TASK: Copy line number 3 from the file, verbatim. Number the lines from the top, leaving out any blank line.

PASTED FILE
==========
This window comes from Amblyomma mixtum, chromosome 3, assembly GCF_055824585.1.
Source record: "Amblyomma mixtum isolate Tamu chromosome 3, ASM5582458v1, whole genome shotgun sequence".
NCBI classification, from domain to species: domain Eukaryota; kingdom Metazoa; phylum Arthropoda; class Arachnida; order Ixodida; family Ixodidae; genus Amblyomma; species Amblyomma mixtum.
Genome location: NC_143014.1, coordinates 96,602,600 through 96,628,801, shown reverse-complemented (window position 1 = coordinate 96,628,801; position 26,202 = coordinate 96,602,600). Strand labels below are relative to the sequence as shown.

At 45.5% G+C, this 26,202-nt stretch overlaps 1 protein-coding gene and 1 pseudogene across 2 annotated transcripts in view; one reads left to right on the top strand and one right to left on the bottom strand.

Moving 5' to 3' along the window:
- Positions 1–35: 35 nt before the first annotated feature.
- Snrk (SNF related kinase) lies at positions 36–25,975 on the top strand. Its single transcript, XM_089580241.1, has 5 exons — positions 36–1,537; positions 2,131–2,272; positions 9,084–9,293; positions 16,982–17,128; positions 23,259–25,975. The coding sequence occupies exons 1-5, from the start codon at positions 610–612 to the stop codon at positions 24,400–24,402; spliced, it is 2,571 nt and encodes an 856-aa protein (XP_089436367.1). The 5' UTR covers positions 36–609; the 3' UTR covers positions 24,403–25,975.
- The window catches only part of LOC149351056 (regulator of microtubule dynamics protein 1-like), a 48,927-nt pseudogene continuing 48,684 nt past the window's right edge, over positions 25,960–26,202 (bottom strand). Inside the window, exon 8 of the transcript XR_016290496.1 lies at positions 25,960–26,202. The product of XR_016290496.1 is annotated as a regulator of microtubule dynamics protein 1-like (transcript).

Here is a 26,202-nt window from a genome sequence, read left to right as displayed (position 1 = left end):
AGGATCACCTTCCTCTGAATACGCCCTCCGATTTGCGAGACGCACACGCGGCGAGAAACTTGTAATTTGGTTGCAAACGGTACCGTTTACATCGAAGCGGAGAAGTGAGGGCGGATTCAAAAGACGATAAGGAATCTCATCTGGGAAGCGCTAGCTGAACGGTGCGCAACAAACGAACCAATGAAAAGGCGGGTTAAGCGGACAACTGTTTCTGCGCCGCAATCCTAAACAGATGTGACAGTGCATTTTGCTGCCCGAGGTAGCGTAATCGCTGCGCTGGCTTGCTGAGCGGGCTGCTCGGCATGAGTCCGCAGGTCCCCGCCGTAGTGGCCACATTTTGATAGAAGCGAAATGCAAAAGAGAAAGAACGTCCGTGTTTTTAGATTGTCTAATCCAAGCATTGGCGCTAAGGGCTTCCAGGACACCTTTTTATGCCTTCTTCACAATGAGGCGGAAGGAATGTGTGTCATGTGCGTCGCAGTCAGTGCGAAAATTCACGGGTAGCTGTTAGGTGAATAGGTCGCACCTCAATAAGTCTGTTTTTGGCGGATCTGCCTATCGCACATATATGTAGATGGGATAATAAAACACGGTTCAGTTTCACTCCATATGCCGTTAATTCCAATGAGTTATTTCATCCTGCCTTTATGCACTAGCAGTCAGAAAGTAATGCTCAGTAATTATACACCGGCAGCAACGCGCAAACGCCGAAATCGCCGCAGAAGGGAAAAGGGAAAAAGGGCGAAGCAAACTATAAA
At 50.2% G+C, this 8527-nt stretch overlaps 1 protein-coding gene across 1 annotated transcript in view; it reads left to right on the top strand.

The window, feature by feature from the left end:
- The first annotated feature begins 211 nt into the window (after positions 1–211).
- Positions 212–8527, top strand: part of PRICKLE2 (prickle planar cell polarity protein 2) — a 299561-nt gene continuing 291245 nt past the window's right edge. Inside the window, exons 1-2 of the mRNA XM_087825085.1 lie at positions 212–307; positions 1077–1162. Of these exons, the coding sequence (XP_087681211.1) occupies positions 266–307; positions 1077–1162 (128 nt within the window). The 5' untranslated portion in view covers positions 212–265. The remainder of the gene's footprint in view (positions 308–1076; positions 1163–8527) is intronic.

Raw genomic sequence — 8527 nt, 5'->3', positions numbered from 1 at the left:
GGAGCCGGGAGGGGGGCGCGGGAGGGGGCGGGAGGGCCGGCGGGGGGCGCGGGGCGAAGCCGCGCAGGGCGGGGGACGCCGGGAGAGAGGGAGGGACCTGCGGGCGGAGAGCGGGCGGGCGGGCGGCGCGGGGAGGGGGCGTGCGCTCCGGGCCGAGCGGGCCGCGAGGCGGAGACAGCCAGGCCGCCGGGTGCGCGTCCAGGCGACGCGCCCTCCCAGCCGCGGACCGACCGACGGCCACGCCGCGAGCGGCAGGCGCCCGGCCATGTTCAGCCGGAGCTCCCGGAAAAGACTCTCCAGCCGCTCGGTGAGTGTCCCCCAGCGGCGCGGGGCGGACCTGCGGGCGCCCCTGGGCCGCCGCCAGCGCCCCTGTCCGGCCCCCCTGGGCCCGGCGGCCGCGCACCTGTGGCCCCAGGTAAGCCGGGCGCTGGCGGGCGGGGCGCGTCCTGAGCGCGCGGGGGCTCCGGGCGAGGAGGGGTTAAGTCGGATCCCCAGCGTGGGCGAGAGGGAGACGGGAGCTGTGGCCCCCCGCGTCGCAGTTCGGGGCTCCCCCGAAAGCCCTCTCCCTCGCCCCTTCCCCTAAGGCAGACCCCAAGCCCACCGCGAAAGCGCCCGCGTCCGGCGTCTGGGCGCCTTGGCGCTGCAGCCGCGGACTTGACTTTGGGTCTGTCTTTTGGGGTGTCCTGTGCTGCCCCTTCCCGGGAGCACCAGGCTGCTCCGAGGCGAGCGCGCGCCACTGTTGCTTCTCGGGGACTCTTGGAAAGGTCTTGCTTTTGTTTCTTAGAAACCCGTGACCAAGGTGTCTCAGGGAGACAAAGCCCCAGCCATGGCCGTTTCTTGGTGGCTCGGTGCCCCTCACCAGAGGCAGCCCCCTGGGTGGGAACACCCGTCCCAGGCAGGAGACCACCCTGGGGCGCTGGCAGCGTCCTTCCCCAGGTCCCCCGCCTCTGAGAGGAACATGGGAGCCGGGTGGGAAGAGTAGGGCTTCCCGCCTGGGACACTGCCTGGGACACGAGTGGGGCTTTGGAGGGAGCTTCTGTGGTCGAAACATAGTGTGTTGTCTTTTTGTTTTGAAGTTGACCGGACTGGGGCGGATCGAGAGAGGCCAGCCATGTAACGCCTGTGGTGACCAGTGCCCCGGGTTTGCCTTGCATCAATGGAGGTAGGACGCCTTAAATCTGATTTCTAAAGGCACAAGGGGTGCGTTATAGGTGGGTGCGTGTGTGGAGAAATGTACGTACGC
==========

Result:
NCBI classification, from domain to species: domain Eukaryota; kingdom Metazoa; phylum Arthropoda; class Arachnida; order Ixodida; family Ixodidae; genus Amblyomma; species Amblyomma mixtum.